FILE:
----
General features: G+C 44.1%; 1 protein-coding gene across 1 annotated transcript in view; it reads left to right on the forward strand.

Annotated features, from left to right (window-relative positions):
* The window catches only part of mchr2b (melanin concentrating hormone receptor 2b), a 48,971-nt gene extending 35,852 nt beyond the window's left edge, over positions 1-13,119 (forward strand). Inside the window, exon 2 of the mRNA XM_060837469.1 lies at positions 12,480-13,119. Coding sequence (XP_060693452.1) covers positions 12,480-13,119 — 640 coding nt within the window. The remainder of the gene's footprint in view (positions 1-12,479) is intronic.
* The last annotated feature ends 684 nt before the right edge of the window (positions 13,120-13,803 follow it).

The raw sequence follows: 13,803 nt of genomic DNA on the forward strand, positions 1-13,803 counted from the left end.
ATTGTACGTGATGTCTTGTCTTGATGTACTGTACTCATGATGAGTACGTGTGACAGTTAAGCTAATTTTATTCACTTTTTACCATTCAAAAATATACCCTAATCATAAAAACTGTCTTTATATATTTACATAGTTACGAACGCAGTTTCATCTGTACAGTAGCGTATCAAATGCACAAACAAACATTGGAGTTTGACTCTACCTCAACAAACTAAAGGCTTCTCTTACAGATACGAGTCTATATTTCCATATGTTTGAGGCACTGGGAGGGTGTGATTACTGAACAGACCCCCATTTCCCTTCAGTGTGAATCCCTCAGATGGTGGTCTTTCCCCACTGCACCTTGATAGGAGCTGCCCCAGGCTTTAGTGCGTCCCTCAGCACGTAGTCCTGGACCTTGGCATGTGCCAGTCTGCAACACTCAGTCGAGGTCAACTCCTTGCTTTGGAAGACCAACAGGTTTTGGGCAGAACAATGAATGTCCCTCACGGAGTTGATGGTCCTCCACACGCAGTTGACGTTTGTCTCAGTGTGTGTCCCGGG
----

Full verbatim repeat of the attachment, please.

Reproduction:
General features: G+C 44.1%; 1 protein-coding gene across 1 annotated transcript in view; it reads left to right on the forward strand.

Annotated features, from left to right (window-relative positions):
* The window catches only part of mchr2b (melanin concentrating hormone receptor 2b), a 48,971-nt gene extending 35,852 nt beyond the window's left edge, over positions 1-13,119 (forward strand). Inside the window, exon 2 of the mRNA XM_060837469.1 lies at positions 12,480-13,119. Coding sequence (XP_060693452.1) covers positions 12,480-13,119 — 640 coding nt within the window. The remainder of the gene's footprint in view (positions 1-12,479) is intronic.
* The last annotated feature ends 684 nt before the right edge of the window (positions 13,120-13,803 follow it).

The raw sequence follows: 13,803 nt of genomic DNA on the forward strand, positions 1-13,803 counted from the left end.
ATTGTACGTGATGTCTTGTCTTGATGTACTGTACTCATGATGAGTACGTGTGACAGTTAAGCTAATTTTATTCACTTTTTACCATTCAAAAATATACCCTAATCATAAAAACTGTCTTTATATATTTACATAGTTACGAACGCAGTTTCATCTGTACAGTAGCGTATCAAATGCACAAACAAACATTGGAGTTTGACTCTACCTCAACAAACTAAAGGCTTCTCTTACAGATACGAGTCTATATTTCCATATGTTTGAGGCACTGGGAGGGTGTGATTACTGAACAGACCCCCATTTCCCTTCAGTGTGAATCCCTCAGATGGTGGTCTTTCCCCACTGCACCTTGATAGGAGCTGCCCCAGGCTTTAGTGCGTCCCTCAGCACGTAGTCCTGGACCTTGGCATGTGCCAGTCTGCAACACTCAGTCGAGGTCAACTCCTTGCTTTGGAAGACCAACAGGTTTTGGGCAGAACAATGAATGTCCCTCACGGAGTTGATGGTCCTCCACACGCAGTTGACGTTTGTCTCAGTGTGTGTCCCGGG